The single piece of test equipment I've found most useful over the years in troubleshooting circuits is a simple device called an Octopus. It's called that because the test leads typically sprawl out like arms of an octopus (are they called arms or legs? I'm not sure.) It's a simple circuit and easily thrown together in one evening. I just built myself a second one (see photo at right) for my ham shack, as I keep my other at work. I also picked up a Heathkit O-9 Oscilloscope off ebay for $5 and just finished refurbishing it to work together with the new octopus.

Here they are showing the pattern displayed by a .5 microfarad capacitor.

The Octopus is a device that tests components using what's known as Analog Signature Analysis (or ASA.) It is also sometimes known as a Curve Tracer. Huntron makes a more sophisticated version called the Huntron Tracker that has memory and other bells and whistles. The benifit of these ASA devices is they allow component and circuit analysis while they are in a "powered-off" state. The Octopus applies enough current (1 ma) to turn on semiconductor junctions and provides valuable information in troubleshooting simple circuits.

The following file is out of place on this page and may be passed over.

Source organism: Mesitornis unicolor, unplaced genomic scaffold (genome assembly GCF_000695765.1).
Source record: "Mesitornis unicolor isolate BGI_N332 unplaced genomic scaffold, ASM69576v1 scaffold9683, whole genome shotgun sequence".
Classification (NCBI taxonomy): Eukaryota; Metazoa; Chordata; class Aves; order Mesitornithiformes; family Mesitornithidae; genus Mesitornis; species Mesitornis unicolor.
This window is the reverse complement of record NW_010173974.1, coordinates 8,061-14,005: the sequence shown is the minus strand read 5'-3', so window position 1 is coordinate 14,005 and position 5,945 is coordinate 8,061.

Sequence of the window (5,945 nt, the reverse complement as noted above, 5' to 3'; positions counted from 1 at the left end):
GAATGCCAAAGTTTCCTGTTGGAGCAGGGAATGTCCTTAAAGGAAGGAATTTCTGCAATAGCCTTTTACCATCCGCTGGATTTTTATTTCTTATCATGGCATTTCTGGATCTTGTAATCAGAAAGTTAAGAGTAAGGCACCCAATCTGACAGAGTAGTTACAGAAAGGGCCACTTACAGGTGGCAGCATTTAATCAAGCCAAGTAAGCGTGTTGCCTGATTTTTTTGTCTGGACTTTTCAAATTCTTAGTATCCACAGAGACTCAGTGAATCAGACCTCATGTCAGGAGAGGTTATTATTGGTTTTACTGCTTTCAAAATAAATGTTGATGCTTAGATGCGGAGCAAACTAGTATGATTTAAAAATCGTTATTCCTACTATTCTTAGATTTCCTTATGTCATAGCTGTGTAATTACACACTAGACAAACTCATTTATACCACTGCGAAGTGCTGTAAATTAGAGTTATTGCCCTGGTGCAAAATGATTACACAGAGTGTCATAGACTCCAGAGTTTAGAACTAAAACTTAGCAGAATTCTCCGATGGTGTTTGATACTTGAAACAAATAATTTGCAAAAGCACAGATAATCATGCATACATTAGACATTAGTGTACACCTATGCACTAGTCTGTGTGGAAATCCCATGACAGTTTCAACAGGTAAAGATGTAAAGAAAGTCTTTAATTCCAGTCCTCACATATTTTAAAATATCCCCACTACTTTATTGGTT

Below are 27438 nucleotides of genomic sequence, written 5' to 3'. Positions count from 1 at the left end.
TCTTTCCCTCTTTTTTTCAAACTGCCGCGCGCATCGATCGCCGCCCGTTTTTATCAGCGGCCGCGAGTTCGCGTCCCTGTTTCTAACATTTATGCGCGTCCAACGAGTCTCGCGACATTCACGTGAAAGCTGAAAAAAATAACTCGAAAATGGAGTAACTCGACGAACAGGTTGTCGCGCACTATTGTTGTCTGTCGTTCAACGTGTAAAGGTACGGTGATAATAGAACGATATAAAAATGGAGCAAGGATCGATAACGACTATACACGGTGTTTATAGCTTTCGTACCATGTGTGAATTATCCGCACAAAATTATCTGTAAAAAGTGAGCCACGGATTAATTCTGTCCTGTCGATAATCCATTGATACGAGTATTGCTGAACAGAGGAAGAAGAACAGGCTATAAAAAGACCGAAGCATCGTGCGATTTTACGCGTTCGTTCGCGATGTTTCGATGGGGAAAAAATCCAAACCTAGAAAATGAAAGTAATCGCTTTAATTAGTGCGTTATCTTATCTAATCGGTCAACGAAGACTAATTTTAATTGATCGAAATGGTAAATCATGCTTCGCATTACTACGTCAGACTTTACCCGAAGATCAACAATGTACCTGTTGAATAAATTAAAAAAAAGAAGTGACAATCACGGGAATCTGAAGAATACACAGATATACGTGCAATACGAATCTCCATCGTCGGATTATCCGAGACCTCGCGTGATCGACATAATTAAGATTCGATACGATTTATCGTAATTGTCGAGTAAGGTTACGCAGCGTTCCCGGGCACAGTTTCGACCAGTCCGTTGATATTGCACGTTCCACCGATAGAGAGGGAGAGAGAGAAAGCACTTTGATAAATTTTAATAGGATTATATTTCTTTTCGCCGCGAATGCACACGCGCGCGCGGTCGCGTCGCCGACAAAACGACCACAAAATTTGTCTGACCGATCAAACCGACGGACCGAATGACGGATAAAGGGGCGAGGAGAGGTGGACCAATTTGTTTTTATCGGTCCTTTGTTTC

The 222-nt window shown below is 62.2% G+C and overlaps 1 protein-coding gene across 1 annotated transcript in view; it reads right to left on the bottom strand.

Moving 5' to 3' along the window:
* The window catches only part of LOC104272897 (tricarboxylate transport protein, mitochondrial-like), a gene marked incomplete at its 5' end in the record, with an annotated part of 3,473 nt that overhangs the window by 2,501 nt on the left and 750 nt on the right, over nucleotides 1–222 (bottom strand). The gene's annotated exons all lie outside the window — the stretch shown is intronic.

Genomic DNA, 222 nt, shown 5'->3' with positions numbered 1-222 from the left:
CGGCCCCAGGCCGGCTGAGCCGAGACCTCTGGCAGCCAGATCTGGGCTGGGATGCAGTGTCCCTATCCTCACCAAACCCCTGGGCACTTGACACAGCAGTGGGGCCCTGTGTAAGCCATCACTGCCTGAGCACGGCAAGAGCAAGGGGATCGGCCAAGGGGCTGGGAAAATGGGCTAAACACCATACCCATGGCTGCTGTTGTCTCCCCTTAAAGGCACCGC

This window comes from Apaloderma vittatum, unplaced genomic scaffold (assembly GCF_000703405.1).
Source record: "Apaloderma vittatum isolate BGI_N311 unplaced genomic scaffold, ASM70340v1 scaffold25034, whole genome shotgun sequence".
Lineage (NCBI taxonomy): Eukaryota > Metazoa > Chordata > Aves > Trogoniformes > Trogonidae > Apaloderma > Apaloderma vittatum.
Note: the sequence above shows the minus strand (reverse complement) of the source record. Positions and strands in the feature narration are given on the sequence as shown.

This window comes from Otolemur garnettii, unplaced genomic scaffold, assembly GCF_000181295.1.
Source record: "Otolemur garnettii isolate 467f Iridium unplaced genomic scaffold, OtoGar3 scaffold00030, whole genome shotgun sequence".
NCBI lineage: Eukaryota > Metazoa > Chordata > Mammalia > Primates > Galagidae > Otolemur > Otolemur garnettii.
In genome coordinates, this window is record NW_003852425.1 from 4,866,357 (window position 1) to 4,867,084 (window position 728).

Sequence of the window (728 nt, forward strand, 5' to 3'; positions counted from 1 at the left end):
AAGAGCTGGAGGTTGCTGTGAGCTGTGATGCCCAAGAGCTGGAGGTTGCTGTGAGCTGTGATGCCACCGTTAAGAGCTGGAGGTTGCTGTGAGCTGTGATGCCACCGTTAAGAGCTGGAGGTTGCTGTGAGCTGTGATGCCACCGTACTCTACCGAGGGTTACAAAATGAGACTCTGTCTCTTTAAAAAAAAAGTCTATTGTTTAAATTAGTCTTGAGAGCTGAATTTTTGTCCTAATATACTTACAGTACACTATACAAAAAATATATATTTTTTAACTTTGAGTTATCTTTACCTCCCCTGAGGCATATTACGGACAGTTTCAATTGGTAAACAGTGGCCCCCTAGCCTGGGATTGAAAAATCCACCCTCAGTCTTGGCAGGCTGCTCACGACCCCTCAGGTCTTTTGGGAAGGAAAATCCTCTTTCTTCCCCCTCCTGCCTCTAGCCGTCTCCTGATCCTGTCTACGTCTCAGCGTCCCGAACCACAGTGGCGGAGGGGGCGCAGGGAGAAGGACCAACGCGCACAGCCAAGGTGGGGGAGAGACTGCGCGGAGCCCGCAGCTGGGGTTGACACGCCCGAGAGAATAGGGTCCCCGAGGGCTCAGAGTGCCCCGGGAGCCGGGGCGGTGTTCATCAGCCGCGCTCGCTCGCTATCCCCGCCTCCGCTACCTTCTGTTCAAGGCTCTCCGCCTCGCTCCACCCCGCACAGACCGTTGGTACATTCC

On this one I added a power switch and power indicator lamp. These should all be added on the primary of the transformer as to not affect the circuitry output to the oscilloscope.

Come back soon and I will show you what patterns are generated by resistors and semiconductors.
To read a .pdf document detailing the operation of this device click here.
(Note: you must have Acrobat Reader.)

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